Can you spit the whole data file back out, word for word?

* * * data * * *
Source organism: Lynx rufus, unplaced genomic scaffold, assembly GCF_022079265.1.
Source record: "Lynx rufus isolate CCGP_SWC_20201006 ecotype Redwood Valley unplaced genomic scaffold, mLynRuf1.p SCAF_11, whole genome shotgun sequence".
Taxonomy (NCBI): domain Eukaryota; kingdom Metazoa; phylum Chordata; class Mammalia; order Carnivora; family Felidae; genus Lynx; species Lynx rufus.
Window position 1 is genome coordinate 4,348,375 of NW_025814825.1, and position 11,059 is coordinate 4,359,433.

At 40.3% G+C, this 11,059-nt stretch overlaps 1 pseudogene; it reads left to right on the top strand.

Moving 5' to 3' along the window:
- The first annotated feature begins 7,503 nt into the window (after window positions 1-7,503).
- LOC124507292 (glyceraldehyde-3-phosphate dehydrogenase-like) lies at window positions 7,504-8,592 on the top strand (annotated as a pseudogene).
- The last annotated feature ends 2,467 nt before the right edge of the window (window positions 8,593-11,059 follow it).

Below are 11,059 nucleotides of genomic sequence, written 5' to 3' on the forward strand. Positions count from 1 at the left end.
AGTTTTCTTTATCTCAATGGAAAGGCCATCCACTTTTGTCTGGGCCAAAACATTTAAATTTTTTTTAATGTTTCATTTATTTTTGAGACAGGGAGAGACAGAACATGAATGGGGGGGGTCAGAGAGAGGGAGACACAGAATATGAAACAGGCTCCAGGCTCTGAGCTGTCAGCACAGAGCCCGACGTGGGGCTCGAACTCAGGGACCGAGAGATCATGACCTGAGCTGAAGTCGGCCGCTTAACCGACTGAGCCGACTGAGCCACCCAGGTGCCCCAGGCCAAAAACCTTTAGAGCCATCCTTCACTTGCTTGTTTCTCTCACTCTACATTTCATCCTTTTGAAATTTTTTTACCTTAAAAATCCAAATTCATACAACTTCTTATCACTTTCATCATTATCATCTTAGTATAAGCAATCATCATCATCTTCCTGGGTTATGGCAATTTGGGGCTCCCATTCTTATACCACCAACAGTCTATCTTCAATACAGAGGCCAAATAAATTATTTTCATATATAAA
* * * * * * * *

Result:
Source organism: Lynx rufus, unplaced genomic scaffold, assembly GCF_022079265.1.
Source record: "Lynx rufus isolate CCGP_SWC_20201006 ecotype Redwood Valley unplaced genomic scaffold, mLynRuf1.p SCAF_11, whole genome shotgun sequence".
Taxonomy (NCBI): domain Eukaryota; kingdom Metazoa; phylum Chordata; class Mammalia; order Carnivora; family Felidae; genus Lynx; species Lynx rufus.
Window position 1 is genome coordinate 4,348,375 of NW_025814825.1, and position 11,059 is coordinate 4,359,433.

At 40.3% G+C, this 11,059-nt stretch overlaps 1 pseudogene; it reads left to right on the top strand.

Moving 5' to 3' along the window:
- The first annotated feature begins 7,503 nt into the window (after window positions 1-7,503).
- LOC124507292 (glyceraldehyde-3-phosphate dehydrogenase-like) lies at window positions 7,504-8,592 on the top strand (annotated as a pseudogene).
- The last annotated feature ends 2,467 nt before the right edge of the window (window positions 8,593-11,059 follow it).

Below are 11,059 nucleotides of genomic sequence, written 5' to 3' on the forward strand. Positions count from 1 at the left end.
AGTTTTCTTTATCTCAATGGAAAGGCCATCCACTTTTGTCTGGGCCAAAACATTTAAATTTTTTTTAATGTTTCATTTATTTTTGAGACAGGGAGAGACAGAACATGAATGGGGGGGGTCAGAGAGAGGGAGACACAGAATATGAAACAGGCTCCAGGCTCTGAGCTGTCAGCACAGAGCCCGACGTGGGGCTCGAACTCAGGGACCGAGAGATCATGACCTGAGCTGAAGTCGGCCGCTTAACCGACTGAGCCGACTGAGCCACCCAGGTGCCCCAGGCCAAAAACCTTTAGAGCCATCCTTCACTTGCTTGTTTCTCTCACTCTACATTTCATCCTTTTGAAATTTTTTTACCTTAAAAATCCAAATTCATACAACTTCTTATCACTTTCATCATTATCATCTTAGTATAAGCAATCATCATCATCTTCCTGGGTTATGGCAATTTGGGGCTCCCATTCTTATACCACCAACAGTCTATCTTCAATACAGAGGCCAAATAAATTATTTTCATATATAAA